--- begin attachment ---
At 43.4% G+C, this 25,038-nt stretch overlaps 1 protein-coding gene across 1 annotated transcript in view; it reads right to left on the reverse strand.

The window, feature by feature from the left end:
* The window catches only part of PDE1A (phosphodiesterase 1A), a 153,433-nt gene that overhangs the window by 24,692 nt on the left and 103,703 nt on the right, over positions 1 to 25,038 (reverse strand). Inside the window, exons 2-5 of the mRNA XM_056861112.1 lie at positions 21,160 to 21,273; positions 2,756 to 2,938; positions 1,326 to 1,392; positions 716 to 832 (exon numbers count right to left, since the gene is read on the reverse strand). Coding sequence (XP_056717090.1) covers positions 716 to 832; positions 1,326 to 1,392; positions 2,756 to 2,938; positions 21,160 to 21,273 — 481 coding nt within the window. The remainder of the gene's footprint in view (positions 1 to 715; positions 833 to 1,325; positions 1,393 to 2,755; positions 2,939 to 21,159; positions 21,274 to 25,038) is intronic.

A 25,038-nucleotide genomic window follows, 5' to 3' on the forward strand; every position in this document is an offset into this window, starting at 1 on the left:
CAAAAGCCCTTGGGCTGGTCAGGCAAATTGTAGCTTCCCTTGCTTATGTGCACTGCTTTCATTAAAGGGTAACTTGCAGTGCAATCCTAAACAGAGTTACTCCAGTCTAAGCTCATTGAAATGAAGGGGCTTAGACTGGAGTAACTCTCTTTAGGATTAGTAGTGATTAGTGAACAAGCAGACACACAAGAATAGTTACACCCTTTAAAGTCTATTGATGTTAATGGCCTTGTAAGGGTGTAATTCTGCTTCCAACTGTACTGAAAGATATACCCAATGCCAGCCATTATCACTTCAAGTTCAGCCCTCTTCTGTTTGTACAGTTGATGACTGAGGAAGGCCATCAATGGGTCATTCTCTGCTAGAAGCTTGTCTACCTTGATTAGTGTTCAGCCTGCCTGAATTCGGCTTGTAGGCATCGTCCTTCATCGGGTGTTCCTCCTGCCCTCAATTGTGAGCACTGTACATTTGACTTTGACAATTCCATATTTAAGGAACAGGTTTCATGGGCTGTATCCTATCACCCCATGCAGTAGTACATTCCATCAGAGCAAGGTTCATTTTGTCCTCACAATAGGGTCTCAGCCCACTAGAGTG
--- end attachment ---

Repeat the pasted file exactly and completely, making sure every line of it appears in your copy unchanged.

At 43.4% G+C, this 25,038-nt stretch overlaps 1 protein-coding gene across 1 annotated transcript in view; it reads right to left on the reverse strand.

The window, feature by feature from the left end:
* The window catches only part of PDE1A (phosphodiesterase 1A), a 153,433-nt gene that overhangs the window by 24,692 nt on the left and 103,703 nt on the right, over positions 1 to 25,038 (reverse strand). Inside the window, exons 2-5 of the mRNA XM_056861112.1 lie at positions 21,160 to 21,273; positions 2,756 to 2,938; positions 1,326 to 1,392; positions 716 to 832 (exon numbers count right to left, since the gene is read on the reverse strand). Coding sequence (XP_056717090.1) covers positions 716 to 832; positions 1,326 to 1,392; positions 2,756 to 2,938; positions 21,160 to 21,273 — 481 coding nt within the window. The remainder of the gene's footprint in view (positions 1 to 715; positions 833 to 1,325; positions 1,393 to 2,755; positions 2,939 to 21,159; positions 21,274 to 25,038) is intronic.

A 25,038-nucleotide genomic window follows, 5' to 3' on the forward strand; every position in this document is an offset into this window, starting at 1 on the left:
CAAAAGCCCTTGGGCTGGTCAGGCAAATTGTAGCTTCCCTTGCTTATGTGCACTGCTTTCATTAAAGGGTAACTTGCAGTGCAATCCTAAACAGAGTTACTCCAGTCTAAGCTCATTGAAATGAAGGGGCTTAGACTGGAGTAACTCTCTTTAGGATTAGTAGTGATTAGTGAACAAGCAGACACACAAGAATAGTTACACCCTTTAAAGTCTATTGATGTTAATGGCCTTGTAAGGGTGTAATTCTGCTTCCAACTGTACTGAAAGATATACCCAATGCCAGCCATTATCACTTCAAGTTCAGCCCTCTTCTGTTTGTACAGTTGATGACTGAGGAAGGCCATCAATGGGTCATTCTCTGCTAGAAGCTTGTCTACCTTGATTAGTGTTCAGCCTGCCTGAATTCGGCTTGTAGGCATCGTCCTTCATCGGGTGTTCCTCCTGCCCTCAATTGTGAGCACTGTACATTTGACTTTGACAATTCCATATTTAAGGAACAGGTTTCATGGGCTGTATCCTATCACCCCATGCAGTAGTACATTCCATCAGAGCAAGGTTCATTTTGTCCTCACAATAGGGTCTCAGCCCACTAGAGTG